(Bloomberg) -- Serbia and Kosovo agreed on steps to implement a European Union plan aimed at defusing disputes that have threatened stability in the Balkans, European Union foreign policy chief Josep Borrell said as he mediated the latest round of talks between the wartime foes.

Kosovo will immediately begin by allowing “self-management” for local minority Serbs, Borrell said late Saturday at a press conference in Ohrid, North Macedonia, after a 12-hour-long negotiation. The issue of giving Serbs living in Kosovo a degree of autonomy was a major hurdle for the government in Pristina during past talks.

“Kosovo and Serbia have agreed on the implementation Annex of the agreement on the path to normalization of relations between them,” Borrell said. “This is not just about Kosovo and Serbia, it’s about the stability, the security, the prosperity of the whole region.”

Serbian President Aleksandar Vucic and Kosovo Prime Minister Albin Kurti have been under pressure from Washington and Brussels to end recurring tensions at a time when Russia’s invasion of Ukraine continues into a second year. Normalizing their relations is a condition for Serbia to progress with EU entry negotiations, and for Kosovo to become an EU candidate country.

Borrell said there is still a lot of work that both parties need to do, adding the agreement reached on Saturday fell short of the EU’s original proposal for Annex, a kind of road map on how to implement the agreement.

“The parties were not able to find a mutually acceptable solution as ambitious as we were proposing,” he said. “We will forcefully demand the parties to fulfill their obligations. Both parties will be bound by their agreement, which will be part of their European Union path.”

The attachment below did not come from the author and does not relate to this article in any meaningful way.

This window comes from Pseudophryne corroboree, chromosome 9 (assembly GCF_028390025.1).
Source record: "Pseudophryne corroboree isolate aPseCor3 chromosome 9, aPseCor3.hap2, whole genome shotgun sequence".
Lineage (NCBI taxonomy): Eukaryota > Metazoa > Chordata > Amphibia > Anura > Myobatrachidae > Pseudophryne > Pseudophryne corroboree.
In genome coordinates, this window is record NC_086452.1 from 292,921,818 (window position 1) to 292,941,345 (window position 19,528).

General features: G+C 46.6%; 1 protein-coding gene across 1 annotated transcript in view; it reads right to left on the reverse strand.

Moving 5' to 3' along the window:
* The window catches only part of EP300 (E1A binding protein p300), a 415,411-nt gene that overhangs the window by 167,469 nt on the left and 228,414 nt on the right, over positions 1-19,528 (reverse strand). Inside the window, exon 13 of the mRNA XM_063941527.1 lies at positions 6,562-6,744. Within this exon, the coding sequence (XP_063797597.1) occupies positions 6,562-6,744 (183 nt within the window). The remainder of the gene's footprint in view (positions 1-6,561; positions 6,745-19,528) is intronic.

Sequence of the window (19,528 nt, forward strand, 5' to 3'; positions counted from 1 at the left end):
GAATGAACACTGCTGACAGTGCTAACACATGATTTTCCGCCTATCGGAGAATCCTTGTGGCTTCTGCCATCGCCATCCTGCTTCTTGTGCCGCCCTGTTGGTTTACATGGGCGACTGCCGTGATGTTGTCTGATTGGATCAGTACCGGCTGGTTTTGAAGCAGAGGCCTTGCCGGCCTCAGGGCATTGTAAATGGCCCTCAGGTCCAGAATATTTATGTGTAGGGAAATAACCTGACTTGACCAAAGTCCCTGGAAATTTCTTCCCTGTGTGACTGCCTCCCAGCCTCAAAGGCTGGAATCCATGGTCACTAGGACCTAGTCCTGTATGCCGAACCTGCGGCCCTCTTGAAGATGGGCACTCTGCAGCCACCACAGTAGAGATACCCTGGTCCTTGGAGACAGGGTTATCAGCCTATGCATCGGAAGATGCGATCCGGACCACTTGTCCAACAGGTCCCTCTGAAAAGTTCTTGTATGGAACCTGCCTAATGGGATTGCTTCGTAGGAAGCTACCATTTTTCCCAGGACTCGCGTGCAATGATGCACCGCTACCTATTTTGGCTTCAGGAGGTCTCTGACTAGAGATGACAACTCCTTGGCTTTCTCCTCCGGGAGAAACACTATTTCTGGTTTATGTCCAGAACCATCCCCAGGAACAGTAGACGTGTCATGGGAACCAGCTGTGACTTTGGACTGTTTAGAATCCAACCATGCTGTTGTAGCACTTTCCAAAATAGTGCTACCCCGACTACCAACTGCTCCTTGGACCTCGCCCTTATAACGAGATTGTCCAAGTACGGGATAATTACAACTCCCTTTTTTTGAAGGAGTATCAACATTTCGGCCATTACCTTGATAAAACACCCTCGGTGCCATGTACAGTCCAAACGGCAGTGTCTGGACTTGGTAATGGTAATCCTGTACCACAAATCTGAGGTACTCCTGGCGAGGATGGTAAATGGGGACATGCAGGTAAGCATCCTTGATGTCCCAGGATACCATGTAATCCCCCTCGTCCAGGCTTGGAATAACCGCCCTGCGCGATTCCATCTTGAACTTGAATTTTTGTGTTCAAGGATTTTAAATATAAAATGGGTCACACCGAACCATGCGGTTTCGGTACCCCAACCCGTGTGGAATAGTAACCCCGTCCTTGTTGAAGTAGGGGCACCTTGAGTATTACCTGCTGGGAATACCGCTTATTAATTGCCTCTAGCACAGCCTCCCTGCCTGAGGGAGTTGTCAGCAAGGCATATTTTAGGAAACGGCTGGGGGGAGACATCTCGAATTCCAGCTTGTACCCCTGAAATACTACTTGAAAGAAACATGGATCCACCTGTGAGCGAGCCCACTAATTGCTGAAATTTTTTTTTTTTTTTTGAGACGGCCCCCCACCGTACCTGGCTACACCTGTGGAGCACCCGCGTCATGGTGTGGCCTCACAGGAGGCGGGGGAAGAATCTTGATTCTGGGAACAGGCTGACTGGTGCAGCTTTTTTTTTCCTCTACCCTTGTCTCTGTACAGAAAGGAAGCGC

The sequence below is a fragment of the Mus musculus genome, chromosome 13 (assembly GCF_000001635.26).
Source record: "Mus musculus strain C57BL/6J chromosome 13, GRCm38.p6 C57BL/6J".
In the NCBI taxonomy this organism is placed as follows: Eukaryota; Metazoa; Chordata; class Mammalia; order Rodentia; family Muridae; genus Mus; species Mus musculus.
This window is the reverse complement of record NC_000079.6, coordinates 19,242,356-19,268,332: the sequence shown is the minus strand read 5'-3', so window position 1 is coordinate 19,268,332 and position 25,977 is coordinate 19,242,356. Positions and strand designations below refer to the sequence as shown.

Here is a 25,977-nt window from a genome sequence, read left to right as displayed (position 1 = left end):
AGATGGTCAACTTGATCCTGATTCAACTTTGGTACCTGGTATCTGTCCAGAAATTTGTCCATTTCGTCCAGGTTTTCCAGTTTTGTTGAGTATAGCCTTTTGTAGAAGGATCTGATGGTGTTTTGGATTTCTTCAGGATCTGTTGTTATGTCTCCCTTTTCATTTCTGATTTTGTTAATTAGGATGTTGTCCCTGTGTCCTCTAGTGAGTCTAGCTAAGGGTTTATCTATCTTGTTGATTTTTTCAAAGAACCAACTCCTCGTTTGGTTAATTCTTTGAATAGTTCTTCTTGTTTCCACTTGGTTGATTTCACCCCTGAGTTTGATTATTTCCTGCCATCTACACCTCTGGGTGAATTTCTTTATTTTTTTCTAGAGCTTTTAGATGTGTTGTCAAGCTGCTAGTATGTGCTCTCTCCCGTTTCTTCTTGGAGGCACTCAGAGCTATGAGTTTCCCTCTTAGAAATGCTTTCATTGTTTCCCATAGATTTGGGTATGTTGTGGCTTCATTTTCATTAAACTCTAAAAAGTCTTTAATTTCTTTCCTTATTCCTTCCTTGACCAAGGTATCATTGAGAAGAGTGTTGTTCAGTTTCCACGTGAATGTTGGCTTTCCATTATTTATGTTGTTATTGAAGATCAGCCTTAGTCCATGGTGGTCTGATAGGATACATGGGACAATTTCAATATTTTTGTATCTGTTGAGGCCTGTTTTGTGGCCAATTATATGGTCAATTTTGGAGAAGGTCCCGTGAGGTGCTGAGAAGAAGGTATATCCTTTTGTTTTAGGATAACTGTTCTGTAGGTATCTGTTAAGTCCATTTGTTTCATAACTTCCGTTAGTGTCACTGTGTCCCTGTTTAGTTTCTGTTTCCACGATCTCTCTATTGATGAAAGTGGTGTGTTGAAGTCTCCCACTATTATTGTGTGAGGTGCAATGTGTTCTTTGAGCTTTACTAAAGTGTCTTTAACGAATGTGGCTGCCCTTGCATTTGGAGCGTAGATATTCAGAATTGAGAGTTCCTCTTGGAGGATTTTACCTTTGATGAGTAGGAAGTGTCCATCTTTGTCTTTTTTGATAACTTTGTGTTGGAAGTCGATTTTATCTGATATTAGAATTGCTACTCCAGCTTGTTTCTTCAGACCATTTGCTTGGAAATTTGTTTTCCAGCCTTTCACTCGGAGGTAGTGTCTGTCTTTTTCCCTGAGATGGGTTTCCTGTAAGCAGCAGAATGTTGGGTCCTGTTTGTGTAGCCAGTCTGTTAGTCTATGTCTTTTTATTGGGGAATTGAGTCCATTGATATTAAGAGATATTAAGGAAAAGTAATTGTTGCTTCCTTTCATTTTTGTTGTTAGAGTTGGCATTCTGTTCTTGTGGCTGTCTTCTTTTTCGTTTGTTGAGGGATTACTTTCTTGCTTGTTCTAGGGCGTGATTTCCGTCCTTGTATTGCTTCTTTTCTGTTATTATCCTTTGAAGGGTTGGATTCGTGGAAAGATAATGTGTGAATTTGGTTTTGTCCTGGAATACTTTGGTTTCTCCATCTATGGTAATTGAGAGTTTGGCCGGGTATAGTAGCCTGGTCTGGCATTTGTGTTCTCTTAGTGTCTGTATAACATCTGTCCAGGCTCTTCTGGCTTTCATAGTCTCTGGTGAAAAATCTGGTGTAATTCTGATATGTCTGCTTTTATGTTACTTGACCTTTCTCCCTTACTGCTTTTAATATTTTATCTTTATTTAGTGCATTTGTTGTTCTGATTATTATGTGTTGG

Last month, Western mediators secured their tentative consent to the 11-point plan drawn up by the bloc and backed by US. 

Calls for Respect

The EU plan calls on both sides to respect each other’s territorial integrity, even as Serbia refuses to accept Kosovo’s unilateral declaration of independence, made in 2008 almost a decade after a war over the territory. For its part, Kosovo should allow a degree of autonomy for the Serb minority that remained in the ethnic Albanian-majority Kosovo after the secession. 

While the new plan doesn’t call for Serbia’s recognition of Kosovo’s sovereignty, it’s seen as a stepping stone toward the normalization of ties. It may also help Kosovo join the United Nations, which Serbia has been preventing with support from China and Russia.

Belgrade considers Kosovo, a mostly ethnic Albanian state of 1.8 million people, part of its territory and the religious and cultural heartland of the Serb nation. The acrimony has prevented either side from progressing toward EU membership.

Last year, Kosovan Serbs blocked roads in northern Kosovo, protesting the government’s efforts to make them accept documents and license plates issued in Pristina rather than Belgrade. Scattered violence ensued as Kurti sent elite police units to tighten control of the area.

Kurti has criticized the concept of autonomy for local Serbs, already envisioned under earlier, EU-brokered deals, as a risk to Kosovo’s integrity. He’s also faced backlash at home over making concessions, as did Vucic in Serbia where hardline nationalists accuse him of betraying national interests. 

Thousands rallied in Belgrade on the eve of the talks, chanting “treason” and accusing Vucic of yielding to Western pressure. The Serbian leader has said that EU and US demands for a Kosovo deal have intensified as his country hasn’t joined sanctions imposed on Russia over the invasion of Ukraine.

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